The Bachmann advice about how all conservatives should “slash their wrists” to fight health care is the topic of this post. Two Putt Tommy wrote about that last night in his post here:
Here, I’ll just comment on the remark from the perspective of a long-time Bachmann watcher and student of the extreme right. Here’s the quote from Bachmann’s speech in Colorado the other day.
Addressing an audience of conservatives and speaking of the president’s proposed health care reforms, she said:
“This cannot pass. What we have to do today is make a covenant, to slit our wrists, be blood brothers on this thing. This will not pass. We will do whatever it takes to make sure this doesn’t pass.”
Naturally her counsel to conservatives–that they must “slit their wrists” to stop health care reform–is making its way around the internet today, particularly in the liberal progressive blogs. The remark might be dismissed as the kind of verbal gaffe that Dan Quayle or George W. Bush became famous for. But people will sense that there’s something more disturbing about a “slit our wrists” gaffe coming from this particular politician.
And they’re right, if they’re creeped out by this. I’m gonna play amateur psychologist here, and try to explain why this should disturb voters. I hope the real students of psychology will give me some latitude here with the terminology.
In my opinion, Bachmann’s “slash your wrists” metaphor was a “Freudian slip.” Most people are familiar with the “Freudian slip” concept via inappropriate and unintentional sexual references by a speaker. (For example, if a person meant to say “the best female leader” but instead said “the breast female leader.” Very embarrassing for that speaker, at a public engagement.)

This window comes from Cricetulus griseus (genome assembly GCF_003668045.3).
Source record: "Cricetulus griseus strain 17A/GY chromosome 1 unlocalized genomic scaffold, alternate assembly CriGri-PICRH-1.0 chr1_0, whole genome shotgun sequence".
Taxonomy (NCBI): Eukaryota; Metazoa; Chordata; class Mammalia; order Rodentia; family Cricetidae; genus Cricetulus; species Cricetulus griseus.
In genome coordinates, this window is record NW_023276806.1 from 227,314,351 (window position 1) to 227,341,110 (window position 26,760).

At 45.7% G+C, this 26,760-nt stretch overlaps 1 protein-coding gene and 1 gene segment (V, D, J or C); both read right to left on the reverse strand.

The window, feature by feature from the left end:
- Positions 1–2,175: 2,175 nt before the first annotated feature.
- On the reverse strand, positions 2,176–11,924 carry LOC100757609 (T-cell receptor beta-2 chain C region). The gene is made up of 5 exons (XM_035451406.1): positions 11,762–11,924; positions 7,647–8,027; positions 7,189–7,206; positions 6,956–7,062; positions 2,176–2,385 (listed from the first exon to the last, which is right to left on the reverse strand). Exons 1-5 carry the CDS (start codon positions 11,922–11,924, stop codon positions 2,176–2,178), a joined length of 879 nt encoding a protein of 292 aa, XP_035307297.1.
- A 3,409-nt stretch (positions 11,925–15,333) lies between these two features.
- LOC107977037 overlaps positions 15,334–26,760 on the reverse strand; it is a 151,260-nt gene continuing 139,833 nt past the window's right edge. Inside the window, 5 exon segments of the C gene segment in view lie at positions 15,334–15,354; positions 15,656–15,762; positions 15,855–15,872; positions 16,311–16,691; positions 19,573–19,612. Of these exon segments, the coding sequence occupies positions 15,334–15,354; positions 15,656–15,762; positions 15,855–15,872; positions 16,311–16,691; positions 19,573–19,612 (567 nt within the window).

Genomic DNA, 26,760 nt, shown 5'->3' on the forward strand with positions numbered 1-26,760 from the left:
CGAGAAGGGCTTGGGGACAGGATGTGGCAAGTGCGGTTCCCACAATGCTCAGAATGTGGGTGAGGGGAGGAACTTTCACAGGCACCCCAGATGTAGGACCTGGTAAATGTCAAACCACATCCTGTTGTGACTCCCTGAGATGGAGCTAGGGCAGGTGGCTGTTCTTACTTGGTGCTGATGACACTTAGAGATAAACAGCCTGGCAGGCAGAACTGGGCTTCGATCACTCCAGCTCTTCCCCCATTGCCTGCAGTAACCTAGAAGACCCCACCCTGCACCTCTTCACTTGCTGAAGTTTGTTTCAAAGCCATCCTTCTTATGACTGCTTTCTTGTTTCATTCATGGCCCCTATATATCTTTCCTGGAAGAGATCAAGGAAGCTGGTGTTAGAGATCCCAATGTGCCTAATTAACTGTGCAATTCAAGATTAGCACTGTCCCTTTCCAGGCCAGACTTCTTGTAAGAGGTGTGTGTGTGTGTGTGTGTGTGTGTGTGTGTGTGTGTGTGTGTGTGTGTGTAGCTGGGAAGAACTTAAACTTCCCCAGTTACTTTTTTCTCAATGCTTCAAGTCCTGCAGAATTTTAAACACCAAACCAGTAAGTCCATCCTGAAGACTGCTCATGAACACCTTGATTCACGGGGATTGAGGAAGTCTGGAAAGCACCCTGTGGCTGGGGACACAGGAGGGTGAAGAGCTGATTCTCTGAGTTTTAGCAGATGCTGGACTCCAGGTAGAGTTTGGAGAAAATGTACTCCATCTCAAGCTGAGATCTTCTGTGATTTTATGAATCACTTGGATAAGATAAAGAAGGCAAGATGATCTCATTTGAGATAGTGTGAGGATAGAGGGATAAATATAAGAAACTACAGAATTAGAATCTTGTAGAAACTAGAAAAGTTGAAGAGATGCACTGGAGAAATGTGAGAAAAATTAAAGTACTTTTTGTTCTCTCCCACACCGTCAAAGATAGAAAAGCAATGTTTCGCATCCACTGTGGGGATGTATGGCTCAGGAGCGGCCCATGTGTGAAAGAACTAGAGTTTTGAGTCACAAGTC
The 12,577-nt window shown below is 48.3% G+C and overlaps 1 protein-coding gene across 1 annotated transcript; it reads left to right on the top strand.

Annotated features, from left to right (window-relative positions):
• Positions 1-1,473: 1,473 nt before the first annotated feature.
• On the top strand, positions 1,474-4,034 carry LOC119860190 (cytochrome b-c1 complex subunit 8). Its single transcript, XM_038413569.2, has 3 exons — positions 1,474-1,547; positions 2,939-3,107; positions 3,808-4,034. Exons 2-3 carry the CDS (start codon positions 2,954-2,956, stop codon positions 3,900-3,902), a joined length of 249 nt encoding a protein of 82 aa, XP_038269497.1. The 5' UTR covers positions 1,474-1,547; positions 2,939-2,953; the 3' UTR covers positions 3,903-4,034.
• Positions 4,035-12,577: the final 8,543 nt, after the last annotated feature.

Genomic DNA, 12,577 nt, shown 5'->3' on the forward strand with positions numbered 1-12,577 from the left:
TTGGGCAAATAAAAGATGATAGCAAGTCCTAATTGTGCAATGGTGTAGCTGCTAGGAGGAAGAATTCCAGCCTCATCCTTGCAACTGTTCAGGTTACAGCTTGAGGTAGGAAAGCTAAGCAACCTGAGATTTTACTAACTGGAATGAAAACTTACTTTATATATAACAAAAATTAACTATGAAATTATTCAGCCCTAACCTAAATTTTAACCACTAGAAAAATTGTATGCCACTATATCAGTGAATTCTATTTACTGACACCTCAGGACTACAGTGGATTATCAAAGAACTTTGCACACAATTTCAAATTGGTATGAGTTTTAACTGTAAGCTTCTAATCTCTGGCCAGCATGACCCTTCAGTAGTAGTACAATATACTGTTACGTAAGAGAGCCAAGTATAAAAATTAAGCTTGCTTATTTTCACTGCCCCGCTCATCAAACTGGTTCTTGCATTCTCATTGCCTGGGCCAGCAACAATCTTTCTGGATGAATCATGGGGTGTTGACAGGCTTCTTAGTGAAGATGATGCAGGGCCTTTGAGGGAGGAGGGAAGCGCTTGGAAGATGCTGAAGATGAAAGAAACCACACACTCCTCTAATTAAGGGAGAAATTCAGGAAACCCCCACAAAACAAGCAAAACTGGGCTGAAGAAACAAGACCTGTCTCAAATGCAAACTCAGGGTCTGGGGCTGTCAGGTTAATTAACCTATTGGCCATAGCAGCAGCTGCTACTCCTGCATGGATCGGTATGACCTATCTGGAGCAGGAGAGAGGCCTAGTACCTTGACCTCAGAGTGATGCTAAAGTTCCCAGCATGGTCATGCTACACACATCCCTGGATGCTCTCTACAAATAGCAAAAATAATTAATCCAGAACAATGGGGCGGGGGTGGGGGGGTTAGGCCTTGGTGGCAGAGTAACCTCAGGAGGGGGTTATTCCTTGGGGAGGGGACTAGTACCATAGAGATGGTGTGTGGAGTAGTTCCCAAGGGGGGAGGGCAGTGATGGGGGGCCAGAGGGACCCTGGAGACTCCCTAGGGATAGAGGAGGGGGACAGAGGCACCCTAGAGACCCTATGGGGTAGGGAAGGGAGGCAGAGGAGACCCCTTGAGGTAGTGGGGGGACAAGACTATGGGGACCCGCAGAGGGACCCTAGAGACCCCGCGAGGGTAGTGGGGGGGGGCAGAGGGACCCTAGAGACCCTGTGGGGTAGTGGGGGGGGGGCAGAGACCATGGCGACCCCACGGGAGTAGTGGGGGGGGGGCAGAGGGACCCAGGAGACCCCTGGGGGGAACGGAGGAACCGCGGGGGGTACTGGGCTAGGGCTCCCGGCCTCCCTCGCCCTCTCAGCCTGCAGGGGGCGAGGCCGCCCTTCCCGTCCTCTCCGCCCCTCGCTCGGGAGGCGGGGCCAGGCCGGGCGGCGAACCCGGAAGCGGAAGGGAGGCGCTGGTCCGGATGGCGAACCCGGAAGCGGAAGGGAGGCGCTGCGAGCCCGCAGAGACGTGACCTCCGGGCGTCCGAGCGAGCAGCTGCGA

But a Freudian slip need not be sexual. It is supposed to be an example of the unconscious uncontrollably into conscious speech. Michele Bachmann may not know that the way to become “blood brothers” with someone is to prick your fingers and rub the two little droplets of blood together. But Michele Bachmann certainly knows that slashing your wrists is committing suicide.
And that’s the image that unintentionally surfaced in her speech to fellow conservatives–the unintentional message she delivered was: “we must commit suicide in order to fight our elected government.”
In my opinion, this is an example of “what Michele really believes in her unconscious”–bubbling up, for a bare second, in a speech to a friendly audience. And in light of her other public statements throughout the years: she did not mean that “we as a party and ideology, are committing suicide by fight health care reform.”
No, it was not an unconscious slip revealing her true feelings about the future of her party and movement. In my opinion, it was unconscious slip revealing her feelings about “death” as a necessary consequence of opposing the Obama administration. In other words–I think feels what the extreme right feels: that sooner or later, Americans will be fighting each other to the death for control of the country, and that it is necessary for conservatives to embrace that possiblity to the point of suicidal opposition.
Why do I interpret this slip in that way? Because from her earliest days in politics, Michele has viewed the federal government as “the enemy,” she has viewed our federal government as being party to a big global socialist conspiracy. And sought and received the support of like-minded conspiracy theorists, that’s how she got her start in politics (with that support and the support of the evangelical right.)
In the minds of these people, the political struggle going in the United States is apocalyptic. We’re used to seeing people from all parties argue that “the next election is critical, will change America.” But in the eyes of American extremists and the evangelical political movement–the last election results mean more than that. The installation of a black liberal President with a Dem Congress is a sign that “things are coming to a head,” that we are approaching a political apocalypse involving the violent death of many Americans. The phrase often employed by the extreme right to describe this apolcalypse is “when the shit comes down”–when the global socialist conspirators drop the mask of democratic forms and start to round up conservative Americans into concentration camps, begin to confiscate their weapons, use guillotines to execute them by the tens of thousands and harvest their organs. (Yes, that’s what some of them think is about to happen–because liberals are in charge.)